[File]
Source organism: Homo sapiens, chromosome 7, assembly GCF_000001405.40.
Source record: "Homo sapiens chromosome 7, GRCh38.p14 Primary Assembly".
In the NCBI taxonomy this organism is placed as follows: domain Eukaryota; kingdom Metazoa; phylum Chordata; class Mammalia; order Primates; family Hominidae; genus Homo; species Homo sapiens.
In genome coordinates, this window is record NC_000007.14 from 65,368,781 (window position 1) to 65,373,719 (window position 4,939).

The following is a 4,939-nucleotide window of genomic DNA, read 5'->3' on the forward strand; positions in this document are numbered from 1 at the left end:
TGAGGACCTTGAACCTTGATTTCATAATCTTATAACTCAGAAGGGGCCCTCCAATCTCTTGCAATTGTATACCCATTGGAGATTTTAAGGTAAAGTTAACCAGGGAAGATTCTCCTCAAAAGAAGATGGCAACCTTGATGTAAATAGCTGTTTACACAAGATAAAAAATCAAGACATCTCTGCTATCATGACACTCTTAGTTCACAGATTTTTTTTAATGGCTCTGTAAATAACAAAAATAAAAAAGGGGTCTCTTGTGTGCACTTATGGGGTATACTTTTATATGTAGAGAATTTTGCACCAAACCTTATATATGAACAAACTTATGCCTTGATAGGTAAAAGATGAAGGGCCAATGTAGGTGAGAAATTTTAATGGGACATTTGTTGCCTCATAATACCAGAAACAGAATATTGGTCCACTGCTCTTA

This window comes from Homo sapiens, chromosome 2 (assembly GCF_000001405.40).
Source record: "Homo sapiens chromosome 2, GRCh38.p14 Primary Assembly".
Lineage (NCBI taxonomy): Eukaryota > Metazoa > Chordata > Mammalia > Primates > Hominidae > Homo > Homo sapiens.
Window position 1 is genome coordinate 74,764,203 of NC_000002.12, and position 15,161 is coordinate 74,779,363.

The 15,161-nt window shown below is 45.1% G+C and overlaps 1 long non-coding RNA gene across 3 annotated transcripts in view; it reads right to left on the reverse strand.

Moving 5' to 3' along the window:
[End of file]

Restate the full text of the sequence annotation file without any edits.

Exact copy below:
Source organism: Homo sapiens, chromosome 7, assembly GCF_000001405.40.
Source record: "Homo sapiens chromosome 7, GRCh38.p14 Primary Assembly".
In the NCBI taxonomy this organism is placed as follows: domain Eukaryota; kingdom Metazoa; phylum Chordata; class Mammalia; order Primates; family Hominidae; genus Homo; species Homo sapiens.
In genome coordinates, this window is record NC_000007.14 from 65,368,781 (window position 1) to 65,373,719 (window position 4,939).

The following is a 4,939-nucleotide window of genomic DNA, read 5'->3' on the forward strand; positions in this document are numbered from 1 at the left end:
TGAGGACCTTGAACCTTGATTTCATAATCTTATAACTCAGAAGGGGCCCTCCAATCTCTTGCAATTGTATACCCATTGGAGATTTTAAGGTAAAGTTAACCAGGGAAGATTCTCCTCAAAAGAAGATGGCAACCTTGATGTAAATAGCTGTTTACACAAGATAAAAAATCAAGACATCTCTGCTATCATGACACTCTTAGTTCACAGATTTTTTTTAATGGCTCTGTAAATAACAAAAATAAAAAAGGGGTCTCTTGTGTGCACTTATGGGGTATACTTTTATATGTAGAGAATTTTGCACCAAACCTTATATATGAACAAACTTATGCCTTGATAGGTAAAAGATGAAGGGCCAATGTAGGTGAGAAATTTTAATGGGACATTTGTTGCCTCATAATACCAGAAACAGAATATTGGTCCACTGCTCTTA

This window comes from Homo sapiens, chromosome 2 (assembly GCF_000001405.40).
Source record: "Homo sapiens chromosome 2, GRCh38.p14 Primary Assembly".
Lineage (NCBI taxonomy): Eukaryota > Metazoa > Chordata > Mammalia > Primates > Hominidae > Homo > Homo sapiens.
Window position 1 is genome coordinate 74,764,203 of NC_000002.12, and position 15,161 is coordinate 74,779,363.

The 15,161-nt window shown below is 45.1% G+C and overlaps 1 long non-coding RNA gene across 3 annotated transcripts in view; it reads right to left on the reverse strand.

Moving 5' to 3' along the window: